[Milton-L] De Doctrina Christiana

John Rumrich rumrich at mail.utexas.edu
Tue Jan 13 14:27:52 EST 2009


Regarding Louis's point, Samson seems like a good example of a  
character "elect above the rest."  And as Steve Fallon and I observed  
in talking along these same lines at a conference some years ago, Eve  
is the character to whom the phrase "peculiar graces" is applied by  
the narrator.  Not the same as "peculiar grace" as used by God, I  
admit, but the echo strikes me as unmistakable and significant.

Milton observes in his theological treatise that some are better  
disposed for salvation than others and that the Greek word usually  
translated "ordained" (tetagmenoi) would be better rendered  
"predisposed."  Like FDR, the specially elect enjoy a first class  
temperament--a beautiful complexion (in the old sense of that word).   
That doesn't mean they can't fail.  The servant endowed with ten  
talents presumably could have hidden his away as easily as the servant  
endowed with one.


On Jan 13, 2009, at 12:55 PM, Michael Gillum wrote:

> I agree with what Louis Schwartz says. Electing some above the rest  
> does not commit the Father to unconditional election, irresistible  
> grace, and persistence of the saints. It could mean that he has a  
> special role in mind for them, perhaps he gives them an extra  
> helping of prevenient grace, and he knows they will choose to be  
> faithful. Here Milton could be accommodating scripture passages that  
> sound Calvinist and thereby protecting the Arminian flank against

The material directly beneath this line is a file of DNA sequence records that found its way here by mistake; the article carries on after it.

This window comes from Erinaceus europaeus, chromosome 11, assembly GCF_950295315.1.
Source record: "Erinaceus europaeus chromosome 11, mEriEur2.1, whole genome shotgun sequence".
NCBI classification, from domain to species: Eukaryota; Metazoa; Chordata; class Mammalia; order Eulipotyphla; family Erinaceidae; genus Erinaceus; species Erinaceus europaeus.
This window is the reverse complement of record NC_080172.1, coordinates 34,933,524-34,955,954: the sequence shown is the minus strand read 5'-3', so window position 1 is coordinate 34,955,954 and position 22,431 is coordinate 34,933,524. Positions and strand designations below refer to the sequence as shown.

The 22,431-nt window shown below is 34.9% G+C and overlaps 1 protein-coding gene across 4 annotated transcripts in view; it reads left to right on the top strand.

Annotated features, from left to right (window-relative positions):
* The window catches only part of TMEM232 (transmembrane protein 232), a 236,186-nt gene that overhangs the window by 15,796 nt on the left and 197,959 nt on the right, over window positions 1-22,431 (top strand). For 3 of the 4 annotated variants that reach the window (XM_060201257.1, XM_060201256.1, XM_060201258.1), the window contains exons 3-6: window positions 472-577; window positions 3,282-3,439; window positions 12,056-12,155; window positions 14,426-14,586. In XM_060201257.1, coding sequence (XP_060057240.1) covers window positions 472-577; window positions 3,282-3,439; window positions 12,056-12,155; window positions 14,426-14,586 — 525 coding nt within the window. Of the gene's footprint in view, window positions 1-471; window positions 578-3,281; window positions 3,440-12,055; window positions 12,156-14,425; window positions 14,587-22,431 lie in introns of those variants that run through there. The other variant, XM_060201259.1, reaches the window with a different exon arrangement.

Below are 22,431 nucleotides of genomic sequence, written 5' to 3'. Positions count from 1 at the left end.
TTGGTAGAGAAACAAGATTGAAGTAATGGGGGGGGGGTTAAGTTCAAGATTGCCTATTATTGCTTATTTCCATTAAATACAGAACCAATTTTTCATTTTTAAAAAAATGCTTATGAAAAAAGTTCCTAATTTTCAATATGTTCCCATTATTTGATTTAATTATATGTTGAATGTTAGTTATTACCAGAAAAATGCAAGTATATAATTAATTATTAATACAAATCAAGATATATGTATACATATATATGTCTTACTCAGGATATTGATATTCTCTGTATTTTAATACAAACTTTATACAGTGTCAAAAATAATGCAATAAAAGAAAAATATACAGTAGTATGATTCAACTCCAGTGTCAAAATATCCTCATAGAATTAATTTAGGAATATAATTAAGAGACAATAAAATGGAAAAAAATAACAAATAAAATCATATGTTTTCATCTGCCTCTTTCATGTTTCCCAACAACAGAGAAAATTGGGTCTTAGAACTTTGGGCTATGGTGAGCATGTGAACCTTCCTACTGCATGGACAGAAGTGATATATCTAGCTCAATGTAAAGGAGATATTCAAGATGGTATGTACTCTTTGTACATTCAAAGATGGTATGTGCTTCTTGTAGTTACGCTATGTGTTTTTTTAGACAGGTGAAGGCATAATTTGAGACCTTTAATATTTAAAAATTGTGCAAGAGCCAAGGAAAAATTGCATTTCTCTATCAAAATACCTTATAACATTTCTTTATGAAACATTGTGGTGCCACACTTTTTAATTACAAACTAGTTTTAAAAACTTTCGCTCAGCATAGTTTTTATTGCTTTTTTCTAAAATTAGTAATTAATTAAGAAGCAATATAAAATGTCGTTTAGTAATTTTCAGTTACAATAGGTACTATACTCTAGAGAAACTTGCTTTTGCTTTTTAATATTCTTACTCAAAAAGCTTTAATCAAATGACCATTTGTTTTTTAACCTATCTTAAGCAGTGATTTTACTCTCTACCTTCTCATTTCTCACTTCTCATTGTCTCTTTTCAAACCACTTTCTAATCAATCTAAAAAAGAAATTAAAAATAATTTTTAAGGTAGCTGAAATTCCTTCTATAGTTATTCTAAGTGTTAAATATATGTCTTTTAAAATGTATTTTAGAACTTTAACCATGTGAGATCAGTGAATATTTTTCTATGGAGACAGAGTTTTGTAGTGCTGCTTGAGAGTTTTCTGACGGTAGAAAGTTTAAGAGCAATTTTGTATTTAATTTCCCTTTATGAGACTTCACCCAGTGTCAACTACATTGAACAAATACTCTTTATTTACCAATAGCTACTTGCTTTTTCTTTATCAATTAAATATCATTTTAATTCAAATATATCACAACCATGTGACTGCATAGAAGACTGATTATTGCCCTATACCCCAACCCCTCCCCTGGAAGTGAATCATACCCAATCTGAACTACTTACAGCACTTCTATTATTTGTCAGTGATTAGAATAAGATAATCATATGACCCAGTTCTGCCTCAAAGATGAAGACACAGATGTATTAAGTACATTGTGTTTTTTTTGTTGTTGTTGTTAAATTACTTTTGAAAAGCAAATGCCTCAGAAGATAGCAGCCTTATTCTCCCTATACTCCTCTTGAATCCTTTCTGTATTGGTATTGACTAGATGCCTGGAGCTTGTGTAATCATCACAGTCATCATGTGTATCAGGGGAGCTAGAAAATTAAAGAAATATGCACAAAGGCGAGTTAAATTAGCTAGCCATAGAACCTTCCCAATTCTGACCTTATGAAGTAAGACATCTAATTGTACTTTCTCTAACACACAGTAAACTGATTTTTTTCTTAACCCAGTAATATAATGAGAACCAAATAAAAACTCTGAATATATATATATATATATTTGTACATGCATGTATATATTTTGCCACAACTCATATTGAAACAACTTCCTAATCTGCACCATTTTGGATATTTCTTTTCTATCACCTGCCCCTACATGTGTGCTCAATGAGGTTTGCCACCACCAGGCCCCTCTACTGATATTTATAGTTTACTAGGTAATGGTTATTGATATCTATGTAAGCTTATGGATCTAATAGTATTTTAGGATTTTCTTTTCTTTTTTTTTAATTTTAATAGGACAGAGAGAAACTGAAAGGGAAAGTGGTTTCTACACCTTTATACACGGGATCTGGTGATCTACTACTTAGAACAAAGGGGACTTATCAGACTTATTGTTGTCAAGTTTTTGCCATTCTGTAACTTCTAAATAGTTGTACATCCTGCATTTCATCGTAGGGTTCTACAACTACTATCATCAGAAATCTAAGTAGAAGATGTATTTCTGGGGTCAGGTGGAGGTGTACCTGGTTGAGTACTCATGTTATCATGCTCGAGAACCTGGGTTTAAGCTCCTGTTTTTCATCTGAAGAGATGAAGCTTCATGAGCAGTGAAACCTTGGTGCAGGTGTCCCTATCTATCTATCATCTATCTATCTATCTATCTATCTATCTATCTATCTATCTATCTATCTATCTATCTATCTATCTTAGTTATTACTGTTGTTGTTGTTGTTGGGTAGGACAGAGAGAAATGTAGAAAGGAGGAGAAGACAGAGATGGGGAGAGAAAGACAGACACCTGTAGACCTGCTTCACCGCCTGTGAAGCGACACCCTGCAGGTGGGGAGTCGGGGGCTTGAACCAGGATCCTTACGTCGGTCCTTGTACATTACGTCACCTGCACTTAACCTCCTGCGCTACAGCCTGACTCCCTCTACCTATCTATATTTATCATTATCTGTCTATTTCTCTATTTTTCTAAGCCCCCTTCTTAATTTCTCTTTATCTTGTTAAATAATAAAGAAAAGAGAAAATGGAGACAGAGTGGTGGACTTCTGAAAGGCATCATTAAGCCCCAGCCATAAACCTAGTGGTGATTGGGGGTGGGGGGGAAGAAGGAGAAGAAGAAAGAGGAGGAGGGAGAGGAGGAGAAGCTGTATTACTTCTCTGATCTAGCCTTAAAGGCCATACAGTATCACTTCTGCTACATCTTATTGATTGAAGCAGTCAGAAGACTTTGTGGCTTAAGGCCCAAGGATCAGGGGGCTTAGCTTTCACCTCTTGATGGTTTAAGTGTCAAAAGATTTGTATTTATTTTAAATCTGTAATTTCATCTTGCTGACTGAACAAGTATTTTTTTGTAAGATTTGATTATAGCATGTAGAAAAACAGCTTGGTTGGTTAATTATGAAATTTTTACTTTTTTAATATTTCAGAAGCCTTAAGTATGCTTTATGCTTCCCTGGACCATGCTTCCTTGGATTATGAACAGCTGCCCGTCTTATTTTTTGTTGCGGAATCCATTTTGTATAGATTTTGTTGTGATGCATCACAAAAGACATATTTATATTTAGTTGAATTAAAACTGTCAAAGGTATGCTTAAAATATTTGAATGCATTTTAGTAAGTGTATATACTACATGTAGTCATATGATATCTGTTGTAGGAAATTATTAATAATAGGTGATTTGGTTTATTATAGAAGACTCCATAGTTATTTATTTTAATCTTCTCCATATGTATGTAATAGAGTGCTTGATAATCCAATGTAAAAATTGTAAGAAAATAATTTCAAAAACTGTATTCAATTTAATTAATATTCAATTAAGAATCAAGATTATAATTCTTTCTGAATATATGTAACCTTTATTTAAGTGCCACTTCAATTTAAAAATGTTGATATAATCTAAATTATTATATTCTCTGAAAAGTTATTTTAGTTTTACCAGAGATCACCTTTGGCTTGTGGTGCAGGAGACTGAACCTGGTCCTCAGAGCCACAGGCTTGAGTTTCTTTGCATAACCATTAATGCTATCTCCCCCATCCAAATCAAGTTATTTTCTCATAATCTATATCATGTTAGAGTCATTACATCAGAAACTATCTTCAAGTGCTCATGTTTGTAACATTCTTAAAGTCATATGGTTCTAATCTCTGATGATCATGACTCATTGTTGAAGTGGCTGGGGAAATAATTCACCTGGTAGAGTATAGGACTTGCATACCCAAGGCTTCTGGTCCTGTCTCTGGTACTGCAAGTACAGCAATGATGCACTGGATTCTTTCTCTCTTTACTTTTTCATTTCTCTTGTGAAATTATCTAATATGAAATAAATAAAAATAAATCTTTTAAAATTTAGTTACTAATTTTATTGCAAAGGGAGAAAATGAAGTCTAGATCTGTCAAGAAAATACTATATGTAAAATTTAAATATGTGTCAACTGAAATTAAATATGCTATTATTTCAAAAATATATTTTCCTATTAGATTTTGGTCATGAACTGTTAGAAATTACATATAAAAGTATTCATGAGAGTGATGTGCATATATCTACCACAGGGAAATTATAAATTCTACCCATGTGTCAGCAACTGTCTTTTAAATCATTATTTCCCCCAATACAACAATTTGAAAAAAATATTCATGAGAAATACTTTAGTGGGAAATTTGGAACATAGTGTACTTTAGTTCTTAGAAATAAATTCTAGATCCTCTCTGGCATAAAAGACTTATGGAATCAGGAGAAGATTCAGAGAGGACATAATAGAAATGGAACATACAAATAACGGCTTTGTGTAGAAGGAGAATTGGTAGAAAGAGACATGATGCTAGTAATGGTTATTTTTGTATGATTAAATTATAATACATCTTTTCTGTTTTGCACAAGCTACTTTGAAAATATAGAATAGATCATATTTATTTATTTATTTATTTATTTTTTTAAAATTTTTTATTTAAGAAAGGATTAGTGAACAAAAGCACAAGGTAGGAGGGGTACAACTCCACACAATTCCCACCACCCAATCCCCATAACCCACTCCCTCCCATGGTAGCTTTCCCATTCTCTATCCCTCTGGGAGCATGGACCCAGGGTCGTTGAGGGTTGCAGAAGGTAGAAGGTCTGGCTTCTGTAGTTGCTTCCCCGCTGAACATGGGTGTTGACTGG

> attack from that quarter. Or might he be considering empirical  
> evidence that conversion is smoother and easier for some (including  
> JM?) than for others?
>
>
> On 1/13/09 11:46 AM, "Schwartz, Louis" <lschwart at richmond.edu> wrote:
>
>> I haven’t been following this discussion as closely as I’d like—too  
>> much else to do!  But the following occurred to me while reading  
>> through Kim’s post (the question runs parallel to Jim’s response,  
>> below):
>>
>> Kin wrote:  “I cannot think of any theologian who argued that God  
>> elects some unconditionally and then requires of the rest  
>> persistent trial, with those who succeed being admitted to heaven.  
>> Yet the poem seems very clear—“some” and “the rest.” This seems to  
>> be me to more that just having Calvinist leanings; it seems  
>> perversely inconsistent.”
>>
>> My question is this:  are we sure that there’s anything in the  
>> speech that says that the “peculiar grace” given to the “elect” is  
>> a guarantor of their ultimate salvation?  Are we sure that  
>> conditions don’t apply?  Can’t grace—offered to these creatures  
>> more fully or clearly than to the others—be freely refused by them,